An online ad appeared in China last year advertising "22 pounds of highly pure lithium 6" for sale, reported The New York Times this morning.
The ad immediately garnered attention from global intelligence communities concerned about the severity of North Korea's nuclear threats, the news outlet claimed.
That's because the ad linked directly back to the North Korean embassy's "third secretary" in Beijing, a United Nations (UN) report released on Feb. 27 found. In fact, the contact number provided – though now disconnected – belonged to Pyongyang's embassy itself. The street address listed, however, was completely fake.
The seller's claim to have so much lithium 6 is of enormous concern…
You see, lithium 6 is a high-grade nuclear compound capable of turning an ordinary atomic bomb into a devastating hydrogen bomb.
Such an "upgrade" would magnify an "ordinary" nuclear weapon's destructive power up to a 1,000 times.
Since news of the China-based ad broke recently (the UN report didn't list an exact 2016 date on which the ad appeared), nuclear experts have summarily come out to warn the public of the greater implications the ad itself suggests: that North Korean nuclear threats should be taken seriously.
Because, as the NYT put bluntly today, "It is far too late to prevent the nation from becoming an advanced nuclear power"…
North Korea's Nuclear Threats Now Contain H-Bomb Evidence
While it remains unclear just how close North Korea is to constructing a hydrogen bomb, reported The Wall Street Journal on March 8, the North Korean government's subtle advertisement in China was considered by "nuclear experts" as evidence of the country's accelerated efforts to make one.
That's because H-bombs use fusion – the merging of atoms – to unleash massive amounts of energy. One particular isotope proven to provoke the type of energy explosion these thermonuclear weapons are known to produce: highly pure lithium 6.
"Lithium-6 is ideal, not only for making tritium for boosting fission devices, but also for directly fueling advanced weapons — including thermonuclear bombs," Henry Sokolski, a former Pentagon official, told WSJ.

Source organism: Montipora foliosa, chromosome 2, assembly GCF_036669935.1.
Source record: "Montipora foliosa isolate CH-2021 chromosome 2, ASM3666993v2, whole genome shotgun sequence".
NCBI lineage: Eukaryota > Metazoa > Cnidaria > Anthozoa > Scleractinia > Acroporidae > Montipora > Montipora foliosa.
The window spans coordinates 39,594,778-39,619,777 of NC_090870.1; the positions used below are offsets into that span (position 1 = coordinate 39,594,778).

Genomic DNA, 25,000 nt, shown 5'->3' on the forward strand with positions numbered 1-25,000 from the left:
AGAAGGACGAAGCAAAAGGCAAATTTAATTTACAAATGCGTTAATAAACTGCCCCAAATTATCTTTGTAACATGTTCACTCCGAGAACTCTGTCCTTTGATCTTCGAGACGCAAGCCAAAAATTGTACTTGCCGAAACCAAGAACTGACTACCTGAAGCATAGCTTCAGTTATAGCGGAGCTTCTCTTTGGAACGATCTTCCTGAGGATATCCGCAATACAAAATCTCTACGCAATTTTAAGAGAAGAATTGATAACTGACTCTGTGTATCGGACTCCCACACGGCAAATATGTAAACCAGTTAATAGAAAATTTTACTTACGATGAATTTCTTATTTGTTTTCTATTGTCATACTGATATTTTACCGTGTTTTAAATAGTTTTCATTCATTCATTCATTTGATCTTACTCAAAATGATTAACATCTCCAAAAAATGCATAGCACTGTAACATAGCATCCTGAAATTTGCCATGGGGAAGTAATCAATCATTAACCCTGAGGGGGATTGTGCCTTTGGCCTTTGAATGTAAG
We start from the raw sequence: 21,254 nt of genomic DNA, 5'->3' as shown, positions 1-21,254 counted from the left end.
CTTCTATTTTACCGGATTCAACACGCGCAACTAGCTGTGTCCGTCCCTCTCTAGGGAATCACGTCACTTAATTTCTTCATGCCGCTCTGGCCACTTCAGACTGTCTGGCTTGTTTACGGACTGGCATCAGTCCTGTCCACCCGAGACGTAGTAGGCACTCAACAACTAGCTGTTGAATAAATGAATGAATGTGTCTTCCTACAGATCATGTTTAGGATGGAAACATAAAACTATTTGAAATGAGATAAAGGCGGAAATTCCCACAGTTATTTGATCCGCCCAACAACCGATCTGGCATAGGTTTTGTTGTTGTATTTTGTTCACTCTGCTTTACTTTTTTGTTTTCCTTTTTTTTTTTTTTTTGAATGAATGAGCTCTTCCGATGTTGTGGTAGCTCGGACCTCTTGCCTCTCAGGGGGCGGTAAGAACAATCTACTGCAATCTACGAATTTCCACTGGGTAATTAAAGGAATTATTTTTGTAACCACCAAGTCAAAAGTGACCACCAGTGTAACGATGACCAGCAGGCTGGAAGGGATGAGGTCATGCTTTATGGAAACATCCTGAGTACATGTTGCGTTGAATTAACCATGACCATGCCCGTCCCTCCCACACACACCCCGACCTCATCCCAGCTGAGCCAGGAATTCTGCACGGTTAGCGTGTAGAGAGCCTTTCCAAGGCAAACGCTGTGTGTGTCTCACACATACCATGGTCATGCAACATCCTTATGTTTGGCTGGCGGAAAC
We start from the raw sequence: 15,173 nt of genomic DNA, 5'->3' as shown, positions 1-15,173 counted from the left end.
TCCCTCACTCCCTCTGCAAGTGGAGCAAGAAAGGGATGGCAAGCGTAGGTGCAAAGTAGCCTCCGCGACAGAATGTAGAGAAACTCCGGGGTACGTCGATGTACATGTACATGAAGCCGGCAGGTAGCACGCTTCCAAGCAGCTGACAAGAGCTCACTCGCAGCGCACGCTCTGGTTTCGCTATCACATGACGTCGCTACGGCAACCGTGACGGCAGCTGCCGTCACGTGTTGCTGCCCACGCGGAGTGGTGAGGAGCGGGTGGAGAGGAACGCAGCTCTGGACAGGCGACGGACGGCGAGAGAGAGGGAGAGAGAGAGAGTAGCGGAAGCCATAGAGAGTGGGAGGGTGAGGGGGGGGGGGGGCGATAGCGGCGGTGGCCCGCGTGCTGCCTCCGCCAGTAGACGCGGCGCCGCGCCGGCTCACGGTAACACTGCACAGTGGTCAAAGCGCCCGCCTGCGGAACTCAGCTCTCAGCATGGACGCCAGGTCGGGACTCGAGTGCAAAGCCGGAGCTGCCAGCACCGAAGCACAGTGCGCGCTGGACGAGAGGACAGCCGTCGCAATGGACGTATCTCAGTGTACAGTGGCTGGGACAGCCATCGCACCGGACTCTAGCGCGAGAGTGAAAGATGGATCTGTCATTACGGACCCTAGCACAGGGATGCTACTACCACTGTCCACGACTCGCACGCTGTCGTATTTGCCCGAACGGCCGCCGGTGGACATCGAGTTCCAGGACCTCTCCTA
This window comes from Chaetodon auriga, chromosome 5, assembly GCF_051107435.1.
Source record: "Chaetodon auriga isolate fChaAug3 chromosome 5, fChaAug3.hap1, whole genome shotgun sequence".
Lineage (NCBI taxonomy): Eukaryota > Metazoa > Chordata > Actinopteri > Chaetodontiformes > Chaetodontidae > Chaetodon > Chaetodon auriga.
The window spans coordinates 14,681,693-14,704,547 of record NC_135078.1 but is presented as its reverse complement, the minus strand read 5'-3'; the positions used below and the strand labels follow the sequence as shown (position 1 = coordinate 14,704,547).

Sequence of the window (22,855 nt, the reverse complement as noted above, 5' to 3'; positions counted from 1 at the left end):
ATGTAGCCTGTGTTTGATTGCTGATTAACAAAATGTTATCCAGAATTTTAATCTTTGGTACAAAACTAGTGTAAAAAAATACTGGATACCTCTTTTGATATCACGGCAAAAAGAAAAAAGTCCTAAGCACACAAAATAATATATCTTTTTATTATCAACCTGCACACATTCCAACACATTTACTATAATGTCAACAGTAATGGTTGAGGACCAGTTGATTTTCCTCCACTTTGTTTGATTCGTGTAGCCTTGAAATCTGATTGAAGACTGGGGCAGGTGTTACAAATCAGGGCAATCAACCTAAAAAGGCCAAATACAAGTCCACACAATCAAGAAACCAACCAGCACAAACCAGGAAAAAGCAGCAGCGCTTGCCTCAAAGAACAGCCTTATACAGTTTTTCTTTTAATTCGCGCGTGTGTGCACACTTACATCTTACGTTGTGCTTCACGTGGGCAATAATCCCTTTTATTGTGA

"I can't imagine they're not working on true thermonuclear weapons," Dr. Siegfried S. Hecker, a Stanford University professor who once directed the Los Alamos weapons laboratory in New Mexico, told The New York Times today.
And one need only to look to Pyongyang's four ballistic missile tests carried out in February for proof that the country remains an advancing nuclear power to be reckoned with. Intercontinental ballistic missiles (ICBMs) are the carrier devices used to deliver such atomic weaponry. Of the four ICBM tests that occurred just over a month ago, three missiles fell provocatively close to Japan.
The global intelligence community also believes that there have been five North Korean nuclear tests conducted since 2006 – two of them just last year. Nuclear tests are typically identified when "sniffer" airplanes are dispatched over North Korean skies in search of radiological evidence that a recent nuclear event has occurred.
To this day, North Korea remains the only nation on earth to have tested nuclear weapons this century.
In response to the country's rising aggression tactics, President Donald Trump told the UK's Financial Times yesterday that the United States will "solve" the nuclear threat from North Korea, "with or without China's help."
Then last night, a senior North Korean defector told NBC News that Pyongyang "has reached a very significant level of nuclear development" and that "the world should be prepared for war."
China thinks it can push the United States and its allies out of Asia altogether to secure its energy riches for itself.
Thanks to a small $6 U.S. defense contractor with top-secret technology, the Pentagon has a plan to stop China dead in its tracks. Click here for the full briefing.
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